We focused our initial attention on the corpus callosum as this region is a prominent white matter tract responsible for interhemispheric communication and has been shown to be affected by HIV [6,8–10,30]. In general, PHI and HIV-uninfected groups had comparable values, whereas CHI patients had substantial differences in DTI metrics across all corpus callosum subregions compared with the other groups. For mean diffusivity and fractional anisotropy, pairwise comparisons across corpus callosum subregions demonstrated no significant differences between HIV-uninfected and PHI groups (mean diffusivity: P = 0.59, fractional anisotropy: P = 0.84), but both metrics were higher in CHI compared with PHI and HIV-uninfected (mean diffusivity: both P < 0.05, fractional anisotropy: both P < 0.001) (Fig. 1a and b). These relationships were maintained throughout cerebral white matter using whole brain voxelwise comparisons (Fig. 1c and d).
The correlations of fractional anisotropy and mean diffusivity with laboratory markers for PHI and CHI from all corpus callosum regions are tabulated in Supplemental Digital Content 1 (Table http://links.lww.com/QAD/A622). In brief, for the PHI participants, DTI metrics in CC2 and CC3 showed correlations with markers typically associated with disruption of the BBB (e.g., CSF/plasma albumin ratio and CSF protein) and plasma viral load, but not measures of inflammation. The albumin ratio and CSF protein measures were also highly correlated (Spearman’s ρ = 0.93), consistent with their shared putative roles as biomarkers of BBB integrity. NPZ-4 performance did not correlate with DTI metrics from any corpus callosum region in the PHI group (Fig. 2a – f).
DTI metrics in CHI correlated with markers of HIV viral burden (e.g. blood CD4+ T-cell count and viral load) as well as indicators of cellular activation (e.g. plasma neopterin and CSF WBC), but not BBB integrity, using an ROI analysis. In the CHI group, NPZ-4 performance correlated with DTI metrics in CC2 (P = 0.004), CC3 (P = 0.017), and CC4 (P = 0.031) (Fig. 2). These regions in particular contain tracts connecting motor regions that are likely the most implicated in our psychomotor NPZ-4 battery, providing further validation of the sensitivity of our corpus callosum segmentation and sampling methods. Data for CC1 and CC5 are not shown because they were not significantly implicated using our neuropsychological battery.
Voxelwise comparisons further supported the relationships between DTI metrics and laboratory values observed in the ROI analysis, with the CHI group showing more pervasive effects (Fig. 3a and b). Moreover, mean diffusivity from CHI participants showed correlations with both plasma viral load and CSF viral load (data not shown). For PHI individuals, fractional anisotropy in the body of the corpus callosum correlated with plasma viral load (data not shown) and CD4+ T-cell count correlated with fractional anisotropy in the anterior half of the corpus callosum. In the CHI group, fractional anisotropy in the anterior white matter tracts correlated with plasma viral load. Although no significant correlations were observed in the corpus callosum ROI analysis between CHI and CSF/protein albumin ratio, other white matter regions showed a relationship. It is possible that duration of infection dependence exists within this affected location. Importantly, the voxelwise analysis showed a strong correlation between both mean diffusivity and fractional anisotropy with plasma neopterin in the anterior portion of the corpus callosum of CHI participants. This effect was also supported by our ROI analysis, providing additional agreement between the two methods. Significant relationships were based on correlations in expected directions (e.g. CHI fractional anisotropy and viral load were inversely correlated).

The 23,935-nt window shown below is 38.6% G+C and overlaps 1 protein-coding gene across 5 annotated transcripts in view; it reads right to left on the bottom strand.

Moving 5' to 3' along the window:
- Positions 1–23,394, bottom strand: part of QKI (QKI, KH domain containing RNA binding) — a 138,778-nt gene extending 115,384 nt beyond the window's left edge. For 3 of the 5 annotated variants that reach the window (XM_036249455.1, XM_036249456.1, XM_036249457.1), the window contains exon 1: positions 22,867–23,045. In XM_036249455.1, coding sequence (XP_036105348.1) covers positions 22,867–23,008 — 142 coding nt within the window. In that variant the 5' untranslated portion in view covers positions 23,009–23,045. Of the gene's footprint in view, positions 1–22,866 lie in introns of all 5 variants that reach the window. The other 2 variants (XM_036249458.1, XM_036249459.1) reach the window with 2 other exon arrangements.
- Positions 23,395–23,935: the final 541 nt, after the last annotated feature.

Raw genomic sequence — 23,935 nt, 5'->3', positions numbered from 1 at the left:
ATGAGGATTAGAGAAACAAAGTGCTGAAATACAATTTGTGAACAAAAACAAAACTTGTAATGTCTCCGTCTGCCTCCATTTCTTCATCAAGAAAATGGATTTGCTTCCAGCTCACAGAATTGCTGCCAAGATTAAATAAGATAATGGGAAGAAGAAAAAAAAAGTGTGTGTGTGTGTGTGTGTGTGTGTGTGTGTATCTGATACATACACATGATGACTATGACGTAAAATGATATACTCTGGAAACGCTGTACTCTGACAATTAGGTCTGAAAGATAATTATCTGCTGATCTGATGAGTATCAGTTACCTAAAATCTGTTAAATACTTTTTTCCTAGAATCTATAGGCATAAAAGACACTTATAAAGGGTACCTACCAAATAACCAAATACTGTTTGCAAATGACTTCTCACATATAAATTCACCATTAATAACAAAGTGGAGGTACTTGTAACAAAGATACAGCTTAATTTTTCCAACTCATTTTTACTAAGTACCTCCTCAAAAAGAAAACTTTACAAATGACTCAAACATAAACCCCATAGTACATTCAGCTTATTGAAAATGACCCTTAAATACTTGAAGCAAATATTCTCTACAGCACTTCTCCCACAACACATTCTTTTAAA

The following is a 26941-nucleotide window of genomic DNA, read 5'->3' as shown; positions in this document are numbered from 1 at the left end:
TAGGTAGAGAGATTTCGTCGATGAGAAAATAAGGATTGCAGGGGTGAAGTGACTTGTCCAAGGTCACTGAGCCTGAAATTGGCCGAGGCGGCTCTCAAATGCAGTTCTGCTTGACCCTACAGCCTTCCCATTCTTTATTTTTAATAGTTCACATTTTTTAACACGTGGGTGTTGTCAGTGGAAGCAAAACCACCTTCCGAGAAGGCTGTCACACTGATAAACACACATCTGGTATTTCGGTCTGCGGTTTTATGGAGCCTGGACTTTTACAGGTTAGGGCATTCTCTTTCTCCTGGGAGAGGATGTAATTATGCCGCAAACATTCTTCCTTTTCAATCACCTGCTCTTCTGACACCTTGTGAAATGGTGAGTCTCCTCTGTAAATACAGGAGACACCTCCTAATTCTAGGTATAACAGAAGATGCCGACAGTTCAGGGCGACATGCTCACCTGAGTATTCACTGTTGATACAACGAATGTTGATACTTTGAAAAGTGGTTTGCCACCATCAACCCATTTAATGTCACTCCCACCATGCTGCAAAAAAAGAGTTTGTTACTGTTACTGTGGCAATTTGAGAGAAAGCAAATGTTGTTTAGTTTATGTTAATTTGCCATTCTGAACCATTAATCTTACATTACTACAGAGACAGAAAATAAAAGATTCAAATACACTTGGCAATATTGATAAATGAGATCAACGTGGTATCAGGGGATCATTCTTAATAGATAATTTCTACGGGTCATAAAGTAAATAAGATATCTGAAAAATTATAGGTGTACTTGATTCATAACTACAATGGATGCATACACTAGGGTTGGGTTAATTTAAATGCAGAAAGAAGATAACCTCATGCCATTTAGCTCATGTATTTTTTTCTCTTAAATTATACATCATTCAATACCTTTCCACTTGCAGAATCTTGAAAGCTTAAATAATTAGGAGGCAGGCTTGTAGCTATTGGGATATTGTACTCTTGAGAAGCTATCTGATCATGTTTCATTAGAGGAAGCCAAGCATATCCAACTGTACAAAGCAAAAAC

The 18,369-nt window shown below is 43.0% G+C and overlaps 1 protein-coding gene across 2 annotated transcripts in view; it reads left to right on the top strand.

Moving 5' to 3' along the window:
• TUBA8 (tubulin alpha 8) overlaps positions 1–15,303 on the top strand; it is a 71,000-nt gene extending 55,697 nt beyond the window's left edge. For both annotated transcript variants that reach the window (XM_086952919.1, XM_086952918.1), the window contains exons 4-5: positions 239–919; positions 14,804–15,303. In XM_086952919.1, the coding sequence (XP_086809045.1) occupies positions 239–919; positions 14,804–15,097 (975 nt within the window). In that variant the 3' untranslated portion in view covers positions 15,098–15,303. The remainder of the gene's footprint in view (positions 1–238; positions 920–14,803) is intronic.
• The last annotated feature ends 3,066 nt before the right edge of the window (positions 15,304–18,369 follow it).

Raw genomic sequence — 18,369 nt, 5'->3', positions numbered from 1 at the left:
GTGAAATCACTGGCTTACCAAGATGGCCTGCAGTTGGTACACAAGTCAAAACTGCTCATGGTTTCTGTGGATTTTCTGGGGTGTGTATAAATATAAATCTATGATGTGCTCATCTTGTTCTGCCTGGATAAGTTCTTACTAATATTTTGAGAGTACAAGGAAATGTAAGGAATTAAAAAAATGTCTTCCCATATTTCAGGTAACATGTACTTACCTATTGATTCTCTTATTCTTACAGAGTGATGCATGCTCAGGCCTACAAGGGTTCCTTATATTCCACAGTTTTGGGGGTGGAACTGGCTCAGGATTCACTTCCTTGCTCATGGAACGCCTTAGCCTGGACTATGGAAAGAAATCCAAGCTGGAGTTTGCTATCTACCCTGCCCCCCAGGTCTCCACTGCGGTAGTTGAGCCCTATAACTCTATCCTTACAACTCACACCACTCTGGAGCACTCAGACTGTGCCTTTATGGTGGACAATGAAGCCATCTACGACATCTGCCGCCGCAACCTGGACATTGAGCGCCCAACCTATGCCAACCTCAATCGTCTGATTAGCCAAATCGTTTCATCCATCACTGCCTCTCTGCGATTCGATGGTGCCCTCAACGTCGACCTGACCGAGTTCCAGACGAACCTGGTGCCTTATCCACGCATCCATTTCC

We also analyzed HIV duration of infection as a function of DTI metrics. Within the PHI group alone, a significant relationship between fractional anisotropy and duration of infection was seen exclusively within CC1 (semipartial correlation R= −0.284 (controlling for age, P = 0.028) (Fig. 4a and b). When the PHI and CHI participants were merged into a single group, an effect of duration of infection (plotted on a log2 scale) was observed for mean diffusivity [semipartial correlation R = 0.350 (controlling for age), P = 0.002] and fractional anisotropy (semipartial correlation R= −0.426 (controlling for age), P ≤ 0.001) (Fig. 4a and b). Only fractional anisotropy and mean diffusivity from CC1 showed such a strong relationship with duration of infection (data not shown for CC2–CC5). These results imply that there is a continuous effect of time detectable within the range of durations of infection in this cohort.
We show that white matter integrity as measured by DTI is not altered in a group of PHI participants (mean: 4.1 months after infection). However, white matter integrity is significantly altered in an untreated CHI group (mean: 11.3 years since diagnosis). Our results in this small CHI cohort are similar to previous reports of treated and untreated CHI participants that demonstrated a reduction in fractional anisotropy and an increase in mean diffusivity . In our study, observed changes in DTI metrics correlated more strongly with laboratory values for CHI rather than PHI participants. When looking at the continuum of HIV infection, a negative correlation was observed between DTI metrics and increasing duration of infection, even within the first year of infection. Our findings suggest that HIV is associated with changes in white matter integrity soon after infection and these changes become more readily apparent with prolonged infection. These results also suggest the potential utility of DTI to assess HIV-related disorder noninvasively.